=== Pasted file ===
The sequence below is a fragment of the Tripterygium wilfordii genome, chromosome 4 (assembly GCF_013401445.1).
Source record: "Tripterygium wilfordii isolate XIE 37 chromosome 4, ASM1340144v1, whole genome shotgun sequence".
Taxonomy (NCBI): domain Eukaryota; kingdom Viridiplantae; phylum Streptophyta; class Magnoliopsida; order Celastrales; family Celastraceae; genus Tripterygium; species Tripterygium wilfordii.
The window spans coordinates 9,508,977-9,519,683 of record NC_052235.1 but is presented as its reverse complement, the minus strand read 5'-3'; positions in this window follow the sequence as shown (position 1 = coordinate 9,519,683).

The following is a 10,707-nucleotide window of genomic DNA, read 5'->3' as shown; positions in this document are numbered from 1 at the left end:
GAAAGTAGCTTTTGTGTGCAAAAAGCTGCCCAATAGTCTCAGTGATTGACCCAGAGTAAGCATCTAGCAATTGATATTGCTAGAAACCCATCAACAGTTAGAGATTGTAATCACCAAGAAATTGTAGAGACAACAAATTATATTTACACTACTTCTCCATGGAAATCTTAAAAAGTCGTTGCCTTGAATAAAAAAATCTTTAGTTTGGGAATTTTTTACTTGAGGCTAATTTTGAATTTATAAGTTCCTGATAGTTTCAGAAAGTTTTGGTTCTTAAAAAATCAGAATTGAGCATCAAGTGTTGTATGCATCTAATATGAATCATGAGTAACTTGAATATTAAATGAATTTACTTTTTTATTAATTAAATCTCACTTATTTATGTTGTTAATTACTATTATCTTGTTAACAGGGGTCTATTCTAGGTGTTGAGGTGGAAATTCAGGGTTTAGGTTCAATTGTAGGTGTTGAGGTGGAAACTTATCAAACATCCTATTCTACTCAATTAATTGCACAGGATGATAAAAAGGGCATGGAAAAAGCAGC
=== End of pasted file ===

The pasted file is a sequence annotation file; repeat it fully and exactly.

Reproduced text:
The sequence below is a fragment of the Tripterygium wilfordii genome, chromosome 4 (assembly GCF_013401445.1).
Source record: "Tripterygium wilfordii isolate XIE 37 chromosome 4, ASM1340144v1, whole genome shotgun sequence".
Taxonomy (NCBI): domain Eukaryota; kingdom Viridiplantae; phylum Streptophyta; class Magnoliopsida; order Celastrales; family Celastraceae; genus Tripterygium; species Tripterygium wilfordii.
The window spans coordinates 9,508,977-9,519,683 of record NC_052235.1 but is presented as its reverse complement, the minus strand read 5'-3'; positions in this window follow the sequence as shown (position 1 = coordinate 9,519,683).

The following is a 10,707-nucleotide window of genomic DNA, read 5'->3' as shown; positions in this document are numbered from 1 at the left end:
GAAAGTAGCTTTTGTGTGCAAAAAGCTGCCCAATAGTCTCAGTGATTGACCCAGAGTAAGCATCTAGCAATTGATATTGCTAGAAACCCATCAACAGTTAGAGATTGTAATCACCAAGAAATTGTAGAGACAACAAATTATATTTACACTACTTCTCCATGGAAATCTTAAAAAGTCGTTGCCTTGAATAAAAAAATCTTTAGTTTGGGAATTTTTTACTTGAGGCTAATTTTGAATTTATAAGTTCCTGATAGTTTCAGAAAGTTTTGGTTCTTAAAAAATCAGAATTGAGCATCAAGTGTTGTATGCATCTAATATGAATCATGAGTAACTTGAATATTAAATGAATTTACTTTTTTATTAATTAAATCTCACTTATTTATGTTGTTAATTACTATTATCTTGTTAACAGGGGTCTATTCTAGGTGTTGAGGTGGAAATTCAGGGTTTAGGTTCAATTGTAGGTGTTGAGGTGGAAACTTATCAAACATCCTATTCTACTCAATTAATTGCACAGGATGATAAAAAGGGCATGGAAAAAGCAGC